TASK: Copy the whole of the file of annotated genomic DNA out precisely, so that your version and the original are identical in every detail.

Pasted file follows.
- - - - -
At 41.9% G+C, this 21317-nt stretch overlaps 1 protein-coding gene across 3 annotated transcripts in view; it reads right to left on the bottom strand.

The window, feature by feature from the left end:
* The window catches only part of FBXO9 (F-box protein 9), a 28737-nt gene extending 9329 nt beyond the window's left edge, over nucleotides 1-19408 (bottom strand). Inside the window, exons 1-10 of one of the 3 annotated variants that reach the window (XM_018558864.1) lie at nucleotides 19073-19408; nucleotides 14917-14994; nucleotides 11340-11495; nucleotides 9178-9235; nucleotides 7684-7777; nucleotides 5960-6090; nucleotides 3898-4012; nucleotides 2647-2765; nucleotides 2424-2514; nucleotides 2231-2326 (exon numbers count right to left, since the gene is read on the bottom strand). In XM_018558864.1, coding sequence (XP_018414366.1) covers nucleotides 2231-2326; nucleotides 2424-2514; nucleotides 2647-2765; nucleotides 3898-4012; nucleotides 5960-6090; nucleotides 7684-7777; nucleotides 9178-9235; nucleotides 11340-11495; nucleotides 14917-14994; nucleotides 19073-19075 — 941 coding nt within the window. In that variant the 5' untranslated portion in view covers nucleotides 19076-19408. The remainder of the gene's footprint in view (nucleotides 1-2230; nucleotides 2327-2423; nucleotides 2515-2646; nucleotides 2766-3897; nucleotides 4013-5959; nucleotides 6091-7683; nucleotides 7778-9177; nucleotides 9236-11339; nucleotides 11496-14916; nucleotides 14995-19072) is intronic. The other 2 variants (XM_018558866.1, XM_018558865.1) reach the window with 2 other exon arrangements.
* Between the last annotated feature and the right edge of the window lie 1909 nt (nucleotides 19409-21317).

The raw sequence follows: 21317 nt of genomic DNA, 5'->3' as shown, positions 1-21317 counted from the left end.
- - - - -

At 41.9% G+C, this 21317-nt stretch overlaps 1 protein-coding gene across 3 annotated transcripts in view; it reads right to left on the bottom strand.

The window, feature by feature from the left end:
* The window catches only part of FBXO9 (F-box protein 9), a 28737-nt gene extending 9329 nt beyond the window's left edge, over nucleotides 1-19408 (bottom strand). Inside the window, exons 1-10 of one of the 3 annotated variants that reach the window (XM_018558864.1) lie at nucleotides 19073-19408; nucleotides 14917-14994; nucleotides 11340-11495; nucleotides 9178-9235; nucleotides 7684-7777; nucleotides 5960-6090; nucleotides 3898-4012; nucleotides 2647-2765; nucleotides 2424-2514; nucleotides 2231-2326 (exon numbers count right to left, since the gene is read on the bottom strand). In XM_018558864.1, coding sequence (XP_018414366.1) covers nucleotides 2231-2326; nucleotides 2424-2514; nucleotides 2647-2765; nucleotides 3898-4012; nucleotides 5960-6090; nucleotides 7684-7777; nucleotides 9178-9235; nucleotides 11340-11495; nucleotides 14917-14994; nucleotides 19073-19075 — 941 coding nt within the window. In that variant the 5' untranslated portion in view covers nucleotides 19076-19408. The remainder of the gene's footprint in view (nucleotides 1-2230; nucleotides 2327-2423; nucleotides 2515-2646; nucleotides 2766-3897; nucleotides 4013-5959; nucleotides 6091-7683; nucleotides 7778-9177; nucleotides 9236-11339; nucleotides 11496-14916; nucleotides 14995-19072) is intronic. The other 2 variants (XM_018558866.1, XM_018558865.1) reach the window with 2 other exon arrangements.
* Between the last annotated feature and the right edge of the window lie 1909 nt (nucleotides 19409-21317).

The raw sequence follows: 21317 nt of genomic DNA, 5'->3' as shown, positions 1-21317 counted from the left end.